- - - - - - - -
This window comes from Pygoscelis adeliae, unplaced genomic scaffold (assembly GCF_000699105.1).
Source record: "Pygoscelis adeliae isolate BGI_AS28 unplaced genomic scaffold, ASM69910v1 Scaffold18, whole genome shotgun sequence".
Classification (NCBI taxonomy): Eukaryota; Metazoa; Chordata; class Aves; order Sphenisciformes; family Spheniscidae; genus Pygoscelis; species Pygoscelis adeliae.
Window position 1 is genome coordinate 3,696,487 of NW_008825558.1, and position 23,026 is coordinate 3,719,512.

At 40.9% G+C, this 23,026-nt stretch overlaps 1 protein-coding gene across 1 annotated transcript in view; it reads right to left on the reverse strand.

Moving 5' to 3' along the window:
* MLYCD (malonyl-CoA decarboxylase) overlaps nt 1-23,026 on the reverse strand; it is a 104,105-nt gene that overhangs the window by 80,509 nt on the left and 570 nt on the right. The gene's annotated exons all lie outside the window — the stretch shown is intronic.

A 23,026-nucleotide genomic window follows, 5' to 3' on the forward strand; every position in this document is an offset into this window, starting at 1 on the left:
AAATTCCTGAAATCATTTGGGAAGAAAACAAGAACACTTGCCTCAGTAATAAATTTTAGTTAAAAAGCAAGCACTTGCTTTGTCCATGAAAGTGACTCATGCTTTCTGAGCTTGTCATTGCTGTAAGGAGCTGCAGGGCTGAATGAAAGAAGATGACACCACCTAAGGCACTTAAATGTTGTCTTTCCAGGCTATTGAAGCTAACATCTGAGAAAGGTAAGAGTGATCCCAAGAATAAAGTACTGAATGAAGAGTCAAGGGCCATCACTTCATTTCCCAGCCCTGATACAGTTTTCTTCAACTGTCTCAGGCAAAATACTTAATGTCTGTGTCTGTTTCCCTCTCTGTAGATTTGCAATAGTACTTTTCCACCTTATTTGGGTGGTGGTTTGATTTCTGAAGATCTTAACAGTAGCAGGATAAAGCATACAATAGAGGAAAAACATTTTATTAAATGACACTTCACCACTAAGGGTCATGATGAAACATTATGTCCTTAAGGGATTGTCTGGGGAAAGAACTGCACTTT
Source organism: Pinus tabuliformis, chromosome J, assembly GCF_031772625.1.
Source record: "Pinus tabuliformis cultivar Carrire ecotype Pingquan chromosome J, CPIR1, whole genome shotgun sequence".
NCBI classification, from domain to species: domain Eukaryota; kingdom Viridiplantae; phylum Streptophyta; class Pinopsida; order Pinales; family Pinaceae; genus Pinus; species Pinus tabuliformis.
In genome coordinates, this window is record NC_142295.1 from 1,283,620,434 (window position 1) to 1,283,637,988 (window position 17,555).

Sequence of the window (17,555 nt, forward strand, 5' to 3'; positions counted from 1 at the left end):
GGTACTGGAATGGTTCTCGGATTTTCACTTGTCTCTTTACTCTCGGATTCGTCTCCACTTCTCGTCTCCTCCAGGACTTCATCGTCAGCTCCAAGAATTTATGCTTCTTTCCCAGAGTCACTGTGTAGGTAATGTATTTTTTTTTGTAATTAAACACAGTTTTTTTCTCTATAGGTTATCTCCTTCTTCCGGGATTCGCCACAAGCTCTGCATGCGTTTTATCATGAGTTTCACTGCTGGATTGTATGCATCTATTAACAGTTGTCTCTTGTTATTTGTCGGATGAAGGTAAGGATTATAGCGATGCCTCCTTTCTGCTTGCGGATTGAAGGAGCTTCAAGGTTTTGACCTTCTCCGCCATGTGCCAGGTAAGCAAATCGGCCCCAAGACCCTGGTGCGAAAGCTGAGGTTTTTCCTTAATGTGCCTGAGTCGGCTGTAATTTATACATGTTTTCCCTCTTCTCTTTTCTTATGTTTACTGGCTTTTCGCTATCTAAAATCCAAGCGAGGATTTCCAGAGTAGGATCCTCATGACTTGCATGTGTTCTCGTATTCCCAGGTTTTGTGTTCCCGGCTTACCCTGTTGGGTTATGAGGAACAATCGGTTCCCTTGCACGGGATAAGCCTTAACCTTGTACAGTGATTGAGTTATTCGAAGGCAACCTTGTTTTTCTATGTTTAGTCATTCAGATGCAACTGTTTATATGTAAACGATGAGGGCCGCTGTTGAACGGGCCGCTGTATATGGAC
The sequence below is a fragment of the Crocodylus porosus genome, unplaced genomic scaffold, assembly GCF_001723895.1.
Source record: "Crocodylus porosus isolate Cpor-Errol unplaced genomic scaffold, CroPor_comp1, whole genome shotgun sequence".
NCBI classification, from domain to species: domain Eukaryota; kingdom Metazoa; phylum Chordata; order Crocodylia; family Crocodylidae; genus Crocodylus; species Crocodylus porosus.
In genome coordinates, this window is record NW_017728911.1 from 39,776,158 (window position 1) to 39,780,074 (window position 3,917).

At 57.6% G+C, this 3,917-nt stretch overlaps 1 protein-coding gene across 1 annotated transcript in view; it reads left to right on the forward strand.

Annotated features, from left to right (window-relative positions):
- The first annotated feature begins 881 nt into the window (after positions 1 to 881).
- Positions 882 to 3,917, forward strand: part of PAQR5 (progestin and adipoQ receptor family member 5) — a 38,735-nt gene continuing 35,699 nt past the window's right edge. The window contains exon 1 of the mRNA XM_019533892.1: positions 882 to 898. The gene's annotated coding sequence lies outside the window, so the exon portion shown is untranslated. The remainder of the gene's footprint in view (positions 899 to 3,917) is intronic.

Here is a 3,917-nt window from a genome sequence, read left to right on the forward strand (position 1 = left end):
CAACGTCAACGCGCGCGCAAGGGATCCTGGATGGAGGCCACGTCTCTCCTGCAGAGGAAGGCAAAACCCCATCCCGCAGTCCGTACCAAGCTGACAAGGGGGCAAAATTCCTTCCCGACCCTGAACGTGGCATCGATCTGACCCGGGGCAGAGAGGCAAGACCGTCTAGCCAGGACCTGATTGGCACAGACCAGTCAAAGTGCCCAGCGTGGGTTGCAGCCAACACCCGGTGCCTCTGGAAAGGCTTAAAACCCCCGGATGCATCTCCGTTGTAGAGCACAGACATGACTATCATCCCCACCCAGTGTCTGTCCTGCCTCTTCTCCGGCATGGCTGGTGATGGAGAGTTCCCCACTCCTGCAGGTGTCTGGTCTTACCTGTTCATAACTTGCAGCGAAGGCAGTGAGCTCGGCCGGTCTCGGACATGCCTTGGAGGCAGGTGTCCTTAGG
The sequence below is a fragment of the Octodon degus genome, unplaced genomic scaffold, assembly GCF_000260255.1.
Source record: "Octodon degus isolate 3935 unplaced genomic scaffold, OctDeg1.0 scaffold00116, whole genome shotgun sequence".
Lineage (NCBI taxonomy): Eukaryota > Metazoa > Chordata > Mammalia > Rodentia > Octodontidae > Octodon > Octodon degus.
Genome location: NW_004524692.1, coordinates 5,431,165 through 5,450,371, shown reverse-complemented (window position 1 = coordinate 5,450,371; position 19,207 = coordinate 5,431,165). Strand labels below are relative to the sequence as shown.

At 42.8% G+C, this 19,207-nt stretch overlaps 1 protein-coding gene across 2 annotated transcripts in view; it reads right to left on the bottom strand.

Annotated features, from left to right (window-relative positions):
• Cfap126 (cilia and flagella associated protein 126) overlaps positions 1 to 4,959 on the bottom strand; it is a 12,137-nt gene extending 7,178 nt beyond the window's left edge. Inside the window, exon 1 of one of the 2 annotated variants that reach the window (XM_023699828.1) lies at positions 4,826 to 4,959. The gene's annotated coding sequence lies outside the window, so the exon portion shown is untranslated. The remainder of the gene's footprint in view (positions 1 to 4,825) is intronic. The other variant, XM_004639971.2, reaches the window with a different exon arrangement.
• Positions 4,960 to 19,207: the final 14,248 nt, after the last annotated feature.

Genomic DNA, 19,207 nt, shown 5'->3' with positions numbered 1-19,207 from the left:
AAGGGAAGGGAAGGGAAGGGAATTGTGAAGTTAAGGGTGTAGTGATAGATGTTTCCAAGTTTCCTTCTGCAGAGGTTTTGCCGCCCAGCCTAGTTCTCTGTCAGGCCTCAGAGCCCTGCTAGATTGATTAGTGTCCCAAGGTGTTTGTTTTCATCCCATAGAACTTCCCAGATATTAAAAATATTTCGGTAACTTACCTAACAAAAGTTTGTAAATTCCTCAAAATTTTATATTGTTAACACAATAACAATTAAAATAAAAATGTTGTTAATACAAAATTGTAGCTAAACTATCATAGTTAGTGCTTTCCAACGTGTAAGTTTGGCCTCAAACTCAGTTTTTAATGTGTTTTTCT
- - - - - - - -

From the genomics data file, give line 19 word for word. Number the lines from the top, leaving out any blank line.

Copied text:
In genome coordinates, this window is record NW_017728911.1 from 39,776,158 (window position 1) to 39,780,074 (window position 3,917).